This is an interesting discussion on what the marketing and sales functions really do. This concept is often misunderstood. This post articulates the interdependencies and differences between marketing and sales.
In most small businesses, the functional activities of marketing and sales are often misunderstood and combined into a single function.
Small business owners and SME investors and managers should understand the differences of each function, and ensure that adequate resources are put in place for each of this critical function. This is essential for the long term sustainability of any small business.
My apologies to Sun Tzu, the great ancient Chinese military strategist who authored “the art of war”, one of my all time favorite books for adapting and using the title of his book for this blog. Credit is due also to Donald Trump for coining the title in his best seller (in the 80s) “the art of the deal”.
In my title for this blog, I am not referring to the often occurring catfights and disagreements between the marketing and the sales functions in most organizations. Some of the disagreements are apt, some are dubious and others plain stupid. Some of the perceptions and disagreements are correct and are often perpetuated by actions from both sides. A common perception that I have heard from the sales folks are that “marketing is out of touch with reality” whilst the marketers often contend that “sales are not selling”, “they just need price cuts and are myopic in their approach to the market”. These sort of perceptions are sometimes a reality but often occur due to a lack of understanding of the importance that each role plays (and should play) for their mutual successes. There definitely exists a cultural and knowledge gap between these two most critical functions in a company.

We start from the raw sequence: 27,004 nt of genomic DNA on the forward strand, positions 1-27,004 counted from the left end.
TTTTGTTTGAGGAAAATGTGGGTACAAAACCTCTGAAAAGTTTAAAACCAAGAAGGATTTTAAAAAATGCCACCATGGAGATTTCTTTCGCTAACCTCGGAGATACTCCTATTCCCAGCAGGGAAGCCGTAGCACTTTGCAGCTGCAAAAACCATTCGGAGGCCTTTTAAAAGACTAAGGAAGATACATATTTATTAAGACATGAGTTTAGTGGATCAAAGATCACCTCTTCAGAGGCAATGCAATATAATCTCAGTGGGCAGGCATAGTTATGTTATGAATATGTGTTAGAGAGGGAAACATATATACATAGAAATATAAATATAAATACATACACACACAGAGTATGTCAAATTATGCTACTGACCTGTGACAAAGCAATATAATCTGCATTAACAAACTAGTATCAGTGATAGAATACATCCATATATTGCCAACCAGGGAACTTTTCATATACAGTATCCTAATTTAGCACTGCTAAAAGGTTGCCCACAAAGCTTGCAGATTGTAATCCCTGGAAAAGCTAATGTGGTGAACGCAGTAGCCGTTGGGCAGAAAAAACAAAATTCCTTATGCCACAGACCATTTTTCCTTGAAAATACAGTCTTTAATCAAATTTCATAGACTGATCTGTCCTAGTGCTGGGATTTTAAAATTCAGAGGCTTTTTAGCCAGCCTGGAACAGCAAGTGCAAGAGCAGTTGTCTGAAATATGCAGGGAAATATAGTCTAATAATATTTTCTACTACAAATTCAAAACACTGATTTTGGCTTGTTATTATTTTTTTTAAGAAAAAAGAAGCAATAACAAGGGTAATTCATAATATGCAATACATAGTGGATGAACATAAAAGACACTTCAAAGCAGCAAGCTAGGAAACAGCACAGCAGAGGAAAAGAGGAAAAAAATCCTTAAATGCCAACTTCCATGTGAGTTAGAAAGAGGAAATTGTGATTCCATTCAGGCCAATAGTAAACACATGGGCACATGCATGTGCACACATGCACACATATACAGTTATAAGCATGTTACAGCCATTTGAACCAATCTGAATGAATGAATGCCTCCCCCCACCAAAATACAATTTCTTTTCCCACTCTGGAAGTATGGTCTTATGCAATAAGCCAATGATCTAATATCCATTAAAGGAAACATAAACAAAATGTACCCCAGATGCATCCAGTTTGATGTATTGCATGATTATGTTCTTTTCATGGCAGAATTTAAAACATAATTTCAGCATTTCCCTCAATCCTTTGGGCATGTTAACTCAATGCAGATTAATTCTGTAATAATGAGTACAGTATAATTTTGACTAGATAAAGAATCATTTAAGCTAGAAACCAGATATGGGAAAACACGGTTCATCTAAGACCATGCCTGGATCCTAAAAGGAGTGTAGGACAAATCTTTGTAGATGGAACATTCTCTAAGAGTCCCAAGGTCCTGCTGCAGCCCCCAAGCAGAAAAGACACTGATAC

In this blog I will try and attempt to share my views on the essential and critical roles that each of this function plays to the creation of billions of dollars of value for companies across the globe. No, I am not seeking an utopian world where harmonious coexistence happens between sales and marketing but rather will attempt to convince you that each of these two functions cannot succeed without the other.
Marketing is PR!
As an interviewer, I have often asked potential candidates applying for a marketing job to describe to me in their own words their understanding of the differences between marketing and sales.
Of course there never is a right or wrong answer to these questions. Some answers just happened to make more sense and are more appropriate than others. Some which I particularly didn’t like (and these potential employees were never hired) were answers like “marketing is all about PR”, “marketing does brand”, “marketing does ads” and others in the same vein. Others have said that “sales does push and marketing does pull”. My all time favorite came from a very young lady whose name I shall not state here is that “sales work for commission and marketing does not get commission”. Whilst all these answers may be partially true, I think that it is much more than these uninformed quotes state.
My tribute to Sales
As a marketer, let me first pay tribute to all the sales folks who slog day in and day out often under extreme conditions of weather, risk to income, personal humility, safety and others
So what is a sale then? Wikipedia defines (with no citation but one which I entirely agree with) that a sale is the pinnacle activity involved in the selling of products or services in return for money or other compensation. It is an act of completion of a commercial activity.
Yes, it is the pinnacle activity that has to overcome the cognitive dissonance of all buyers at the moment when cash is dished out or when an order for goods and services are issued!
Guts and glory
Just imagine for a sale to happen, folks in sales have to succeed each and every time. If they don’t succeed it is not a sale. Winning a sale is the only primary example that they can set in business, to influence others.